Reached at home in Redondo Beach, Navarro played down the sexual-harassment portion of her suit. “This is not about harassment,” she said. “It is about labor laws and violations and unlawful practices” by the university. She would not elaborate on Robinson’s alleged sexual advances.

But an ex-boyfriend, who dated Navarro while she worked at USC, sided with Robinson. “While I was dating her, she never mentioned any problem with John Robinson, not one, not once,” said the man, who cited Navarro’s readiness to file lawsuits as his reason to remain anonymous.

Navarro had little to say about her past brushes with litigation, in which she was an alleged harasser. Throughout much of 1996, while she was embroiled in a wage dispute with USC, Navarro was allegedly badgering former boyfriend John E. Miller of Manhattan Beach. Miller filed a petition for a restraining order against her, saying, “I fear I will suffer physical harm due to the unstable mental status” of Navarro. In court documents, Miller claimed that Navarro made repeated phone calls to his home and paged him incessantly, often late at night, trying to persuade Miller to re-establish their court ship. According to his account, she also took to sitting in front of his house in her car. He said that at some times, she would ring his doorbell and quickly leave. In one instance, she appeared unannounced and refused to leave until police were called. Officers pursued her, citing her for drunk driving. Although the court record does not indicate if the harassment allegations were ever proved, a judge did grant a restraining order against Navarro in May 1996.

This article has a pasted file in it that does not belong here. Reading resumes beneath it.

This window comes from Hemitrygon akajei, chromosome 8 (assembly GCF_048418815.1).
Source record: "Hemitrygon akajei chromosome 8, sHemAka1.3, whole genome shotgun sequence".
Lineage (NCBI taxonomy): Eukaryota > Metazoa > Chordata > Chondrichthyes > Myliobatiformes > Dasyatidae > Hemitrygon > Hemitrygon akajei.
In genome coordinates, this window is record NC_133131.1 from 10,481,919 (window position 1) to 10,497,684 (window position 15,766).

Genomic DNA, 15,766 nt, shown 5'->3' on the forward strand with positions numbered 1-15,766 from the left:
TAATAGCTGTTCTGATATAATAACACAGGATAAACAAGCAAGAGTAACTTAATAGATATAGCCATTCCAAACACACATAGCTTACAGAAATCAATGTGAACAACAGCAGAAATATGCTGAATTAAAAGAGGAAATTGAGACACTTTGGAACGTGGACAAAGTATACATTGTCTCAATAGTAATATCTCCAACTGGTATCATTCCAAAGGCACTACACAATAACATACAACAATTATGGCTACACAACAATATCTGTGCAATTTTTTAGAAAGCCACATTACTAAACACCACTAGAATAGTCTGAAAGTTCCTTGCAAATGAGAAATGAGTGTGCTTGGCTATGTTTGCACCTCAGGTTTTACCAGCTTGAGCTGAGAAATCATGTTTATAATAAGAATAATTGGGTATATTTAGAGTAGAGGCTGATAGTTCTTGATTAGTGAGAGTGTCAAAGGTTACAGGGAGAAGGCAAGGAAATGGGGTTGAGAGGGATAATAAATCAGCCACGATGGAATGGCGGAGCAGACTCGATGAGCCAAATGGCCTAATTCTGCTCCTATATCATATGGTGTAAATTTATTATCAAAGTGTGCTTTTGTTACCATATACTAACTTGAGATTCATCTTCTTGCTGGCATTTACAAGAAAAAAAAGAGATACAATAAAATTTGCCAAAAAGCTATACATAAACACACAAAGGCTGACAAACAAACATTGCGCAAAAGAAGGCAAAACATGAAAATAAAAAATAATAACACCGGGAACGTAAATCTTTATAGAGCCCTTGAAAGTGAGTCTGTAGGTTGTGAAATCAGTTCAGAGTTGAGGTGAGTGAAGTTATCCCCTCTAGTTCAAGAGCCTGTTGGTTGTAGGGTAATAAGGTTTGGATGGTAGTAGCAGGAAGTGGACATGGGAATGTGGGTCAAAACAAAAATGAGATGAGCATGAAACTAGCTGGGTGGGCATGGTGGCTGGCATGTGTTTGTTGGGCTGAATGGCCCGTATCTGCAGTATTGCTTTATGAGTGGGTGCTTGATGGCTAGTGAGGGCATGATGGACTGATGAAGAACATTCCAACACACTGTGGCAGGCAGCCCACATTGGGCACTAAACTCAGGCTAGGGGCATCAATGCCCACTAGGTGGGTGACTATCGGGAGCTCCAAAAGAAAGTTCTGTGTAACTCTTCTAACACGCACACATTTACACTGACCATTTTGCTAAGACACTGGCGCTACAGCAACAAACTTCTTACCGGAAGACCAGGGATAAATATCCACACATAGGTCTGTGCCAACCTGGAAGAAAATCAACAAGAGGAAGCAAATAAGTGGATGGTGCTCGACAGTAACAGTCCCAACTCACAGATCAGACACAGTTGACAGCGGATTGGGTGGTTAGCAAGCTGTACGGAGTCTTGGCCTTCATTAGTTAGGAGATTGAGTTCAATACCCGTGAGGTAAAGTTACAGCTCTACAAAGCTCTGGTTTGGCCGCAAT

Over the next four months, according to documents also filed by Miller, Navarro violated the injunction a half-dozen times, including via an alleged burglary of Miller’s house to remove evidence of her phone calls and letters. The court finally granted Miller a permanent injunction, prohibiting Navarro from contacting him in any way until 1999.

Navarro in turn accused Miller of harassment, saying he sometimes showed up at her workplace.

In a similar case, another judge, in December 1987, granted an earlier ex-boyfriend a temporary restraining order that directed Navarro to stay away. In this episode, Jeffrey C. Young of Lawndale accused Navarro of assaulting him, vandalizing his new Porsche and stealing his Datsun 300ZX. He also said that Navarro had removed $1,000 from his account by forging his signature on checks. Once again, it’s not clear in the court record if any of these allegations were proved, but the judge did order Navarro to keep her distance.

Navarro, who is single, was reluctant to discuss her past problems. She suggested, however, that her behavior toward Miller was not out of the ordinary. “At some time or another,” she said, “everyone experiences problems ending a relationship.”

Navarro’s lawyer was indignant when asked about how Navarro’s personal history might affect her credibility in her case against Robinson. “These issues are totally irrelevant to our claims,” Scott said. “They won’t be introduced” to a jury.